This volume brings together a series of essays by ackwledged experts on Flaubert. It offers a coherent overview of the writer's work and critical legacy, and provides insights into the very latest scholarly thinking. While a central place is given to Flaubert's most widely read texts, attention is also paid to key areas of the corpus that have tended to be overlooked. Close textual analyses are accompanied by discussion of broader theoretical issues, and by a consideration of Flaubert's place in the wider traditions that he both inherited and influenced. These essays provide t only a robust critical framework for readers of Flaubert, but also a fuller understanding of why he continues to exert such a powerful influence on literature and literary studies today. A concluding essay by the prize-winning author Mario Vargas Llosa examines Flaubert's legacy from the point of view of the modern velist.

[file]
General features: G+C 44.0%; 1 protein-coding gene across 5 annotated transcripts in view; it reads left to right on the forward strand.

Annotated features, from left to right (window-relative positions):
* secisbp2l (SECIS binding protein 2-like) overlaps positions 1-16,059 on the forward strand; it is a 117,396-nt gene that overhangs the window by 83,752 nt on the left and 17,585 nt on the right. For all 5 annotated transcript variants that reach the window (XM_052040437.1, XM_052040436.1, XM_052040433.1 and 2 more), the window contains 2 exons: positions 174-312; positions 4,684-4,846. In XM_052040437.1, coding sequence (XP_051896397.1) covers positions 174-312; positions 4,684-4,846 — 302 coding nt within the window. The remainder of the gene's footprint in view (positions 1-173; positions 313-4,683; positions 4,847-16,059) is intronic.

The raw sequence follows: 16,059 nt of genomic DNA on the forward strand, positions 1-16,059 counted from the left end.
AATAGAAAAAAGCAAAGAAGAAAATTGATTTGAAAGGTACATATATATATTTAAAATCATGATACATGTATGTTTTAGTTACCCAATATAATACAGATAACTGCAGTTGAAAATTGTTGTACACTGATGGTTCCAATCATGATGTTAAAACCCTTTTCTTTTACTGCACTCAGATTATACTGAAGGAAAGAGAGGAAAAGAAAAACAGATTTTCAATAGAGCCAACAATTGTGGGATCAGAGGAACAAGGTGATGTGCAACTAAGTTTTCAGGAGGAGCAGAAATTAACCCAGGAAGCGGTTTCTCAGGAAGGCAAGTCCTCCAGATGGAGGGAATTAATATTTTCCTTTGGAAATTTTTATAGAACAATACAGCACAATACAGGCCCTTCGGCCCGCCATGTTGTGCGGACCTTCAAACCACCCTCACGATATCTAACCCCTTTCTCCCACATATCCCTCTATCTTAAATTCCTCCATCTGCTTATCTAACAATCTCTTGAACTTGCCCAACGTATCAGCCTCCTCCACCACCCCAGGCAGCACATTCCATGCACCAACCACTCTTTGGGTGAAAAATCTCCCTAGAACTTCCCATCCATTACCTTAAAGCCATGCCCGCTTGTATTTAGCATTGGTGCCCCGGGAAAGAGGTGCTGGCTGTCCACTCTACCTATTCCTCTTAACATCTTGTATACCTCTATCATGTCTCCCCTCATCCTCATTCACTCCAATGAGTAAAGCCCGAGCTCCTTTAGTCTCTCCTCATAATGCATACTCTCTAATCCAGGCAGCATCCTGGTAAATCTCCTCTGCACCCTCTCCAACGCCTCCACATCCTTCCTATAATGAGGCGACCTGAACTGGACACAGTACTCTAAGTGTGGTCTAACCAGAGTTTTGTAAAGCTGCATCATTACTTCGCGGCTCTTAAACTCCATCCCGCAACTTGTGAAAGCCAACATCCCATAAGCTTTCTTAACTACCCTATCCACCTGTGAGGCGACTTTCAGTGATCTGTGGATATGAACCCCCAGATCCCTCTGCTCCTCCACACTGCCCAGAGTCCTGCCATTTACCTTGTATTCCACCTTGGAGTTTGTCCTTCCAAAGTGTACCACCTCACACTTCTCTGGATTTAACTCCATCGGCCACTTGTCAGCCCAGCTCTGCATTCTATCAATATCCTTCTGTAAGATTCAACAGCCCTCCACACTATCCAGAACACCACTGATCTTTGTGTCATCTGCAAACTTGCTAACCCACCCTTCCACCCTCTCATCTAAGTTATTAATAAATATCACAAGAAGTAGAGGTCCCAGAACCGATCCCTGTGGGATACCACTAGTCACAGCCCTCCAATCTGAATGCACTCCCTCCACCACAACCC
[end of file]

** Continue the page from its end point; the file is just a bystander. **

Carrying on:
Timothy Unwin is Professor of French Language and Literature at the University of Bristol.